Review by Booklist Review
Trethewey's thrilling account of deep ocean geopolitics explores cartography through sound: the pings from sonar machines that illuminate the ocean's terrain as well as the noises of stakeholders sinking into rocky waters of resource mining. Her investigation is paradoxical at its core, as ocean mapping supports conservation initiatives but also risks attracting environmental exploitation. To explore this contradiction, Trethewey combines firsthand reports of the mappers' work, regulatory bodies' proceedings, and private investors' desires, all of which show the author's chops as an investigative journalist. She connects ocean mapping to climate change while tethering to historical narratives: firstly, the use of maps as colonial weapons, and secondly, the exclusion of women from science. When transplanted into water, frontiers become both physical and temporal, as Trethewey questions whether these traditional, discriminatory practices of laying claims will repeat themselves with new, twenty-first-century technology. Environmentally conscious and adventure-minded readers will enjoy Trethewey's approach to mapping as both a science and an art that includes cultural mythologies and romantic unknowns on "a quest to understand ourselves."
From Booklist, Copyright (c) American Library Association. Used with permission.
Review by Publisher's Weekly Review
In this fascinating account, journalist Trethewey (Imperiled Ocean) details the quest to "finish a complete map of the world's seafloor by the end of the next decade." She profiles scientists, businessmen, and hobbyists working on the Seabed 2030 Project, an initiative spearheaded by a Japanese philanthropic organization that in 2017 set out to plot the bottom of the world's oceans. The cast of characters includes Cassie Bongiovanni, a shy oceanographer recruited by private equity investor Victor Vescovo to locate some of the "deepest points on the entire planet" so that he might one day set the record for the deepest dive (he agreed to share the expedition's findings with the 2030 Project), and Richard Jenkins, founder of the Saildrone company, which manufactures unmanned submersibles capable of scanning the ocean floor. The mapping process, Trethewey explains, is conducted with sonar that measures depth by recording how long it takes for a "ping" to travel from the device to the bottom of the ocean and back. Attempts to squish together the history of ocean mapping, the intricacies of oceanographic methods, and the possible consequences of the 2030 Project's success (a boom in deep sea mining, for one) can make this feel overstuffed, but Trethewey's sharp eye for character brings out the humanity in the marine moonshot. It's worth exploring. (July)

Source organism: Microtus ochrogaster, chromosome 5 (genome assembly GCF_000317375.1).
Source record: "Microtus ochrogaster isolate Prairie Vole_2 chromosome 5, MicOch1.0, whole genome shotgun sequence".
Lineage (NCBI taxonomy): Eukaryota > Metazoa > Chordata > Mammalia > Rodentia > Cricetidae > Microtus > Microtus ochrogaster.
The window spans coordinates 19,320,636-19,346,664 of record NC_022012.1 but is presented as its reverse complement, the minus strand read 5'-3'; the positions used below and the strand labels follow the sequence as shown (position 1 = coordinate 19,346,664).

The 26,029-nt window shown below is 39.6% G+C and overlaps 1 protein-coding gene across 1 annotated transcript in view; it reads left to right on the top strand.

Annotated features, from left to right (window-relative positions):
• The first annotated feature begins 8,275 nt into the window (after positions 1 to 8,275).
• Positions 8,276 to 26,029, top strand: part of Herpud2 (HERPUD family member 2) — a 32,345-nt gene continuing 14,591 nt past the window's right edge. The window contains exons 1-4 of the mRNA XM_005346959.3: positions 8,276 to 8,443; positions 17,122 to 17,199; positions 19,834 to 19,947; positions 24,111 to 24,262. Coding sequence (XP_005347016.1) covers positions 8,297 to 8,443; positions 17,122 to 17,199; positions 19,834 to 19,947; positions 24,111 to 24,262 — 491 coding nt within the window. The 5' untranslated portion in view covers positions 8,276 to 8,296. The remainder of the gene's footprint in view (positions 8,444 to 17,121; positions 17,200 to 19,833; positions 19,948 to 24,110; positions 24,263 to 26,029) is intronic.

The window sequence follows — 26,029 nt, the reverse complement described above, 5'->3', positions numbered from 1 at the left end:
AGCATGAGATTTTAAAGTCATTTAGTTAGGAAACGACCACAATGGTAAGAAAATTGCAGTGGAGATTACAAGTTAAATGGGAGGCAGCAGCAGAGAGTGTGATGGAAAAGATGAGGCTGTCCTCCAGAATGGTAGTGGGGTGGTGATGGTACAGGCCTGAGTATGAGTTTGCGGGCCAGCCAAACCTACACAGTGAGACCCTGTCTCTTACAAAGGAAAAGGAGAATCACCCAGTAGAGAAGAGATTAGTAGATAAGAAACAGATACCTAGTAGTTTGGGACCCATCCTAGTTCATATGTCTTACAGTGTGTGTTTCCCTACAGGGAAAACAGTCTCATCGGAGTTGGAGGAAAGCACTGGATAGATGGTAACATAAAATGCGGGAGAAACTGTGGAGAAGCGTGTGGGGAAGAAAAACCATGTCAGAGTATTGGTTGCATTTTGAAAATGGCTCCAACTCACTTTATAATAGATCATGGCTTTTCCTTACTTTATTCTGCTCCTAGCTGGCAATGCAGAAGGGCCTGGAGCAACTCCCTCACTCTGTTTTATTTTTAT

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Review by Kirkus Book Review
An engrossing look at deep-sea exploration. Mapping the ocean floor requires complex technology, politics, and patience, but it attracts brilliant scientists, entrepreneurs, and as many adventurous billionaires as space travel. Fortunately, it has also attracted journalist Trethewey, author of Imperiled Ocean. As she writes, the sentence, "We know more about the surface of the moon than we do about the bottom of the ocean…appears in almost every article you read about the deep sea nowadays." Yet life exists at the deepest points throughout the world: "blown-out, flattened volcanoes known as guyots, mud volcanos spewing methane, underwater lakes known as brine pools that are so salty they are lethal to almost every life-form except a few microorganisms that might be analogues to the aliens we seek on distant planets." One of the author's main characters is Texas financier Victor Vescovo. Already featured in Susan Casey's fine recent book, The Underworld, Vescovo has outfitted a research ship, commissioned a cutting-edge submersible, and proceeded to dive to the deepest points in all five oceans. Since no one knew precisely where those points were, a good deal of mapping occurred along with pioneering scientific experiments and hair-raising adventures, all of which Trethewey vividly recounts. Researchers yearn for an alternative to survey ships, which cost upward of $50,000 per day. Unmanned drones work fairly well, but they have not caught on. Crowdsourcing accounts recruit fishing vessels, luxury yachts, cruise ships, and commercial shippers that routinely use sonar depth finders to contribute to the effort, and experts are digging through industrial archives for soundings filed and forgotten. Mapping the seafloor will bring benefits, but Trethewey reminds readers that intrepid explorers who mapped the continents were followed by colonists who proceeded to "consume, exhaust, and extinguish" the resources and human cultures they found. The deep sea is a treasure of pure metals. Commercial deep-sea mining is about to begin, and the process is horrendously destructive. Essential reading for environmentalists, armchair adventure divers, and those who care about the world's oceans. Copyright (c) Kirkus Reviews, used with permission.
Copyright (c) Kirkus Reviews, used with permission.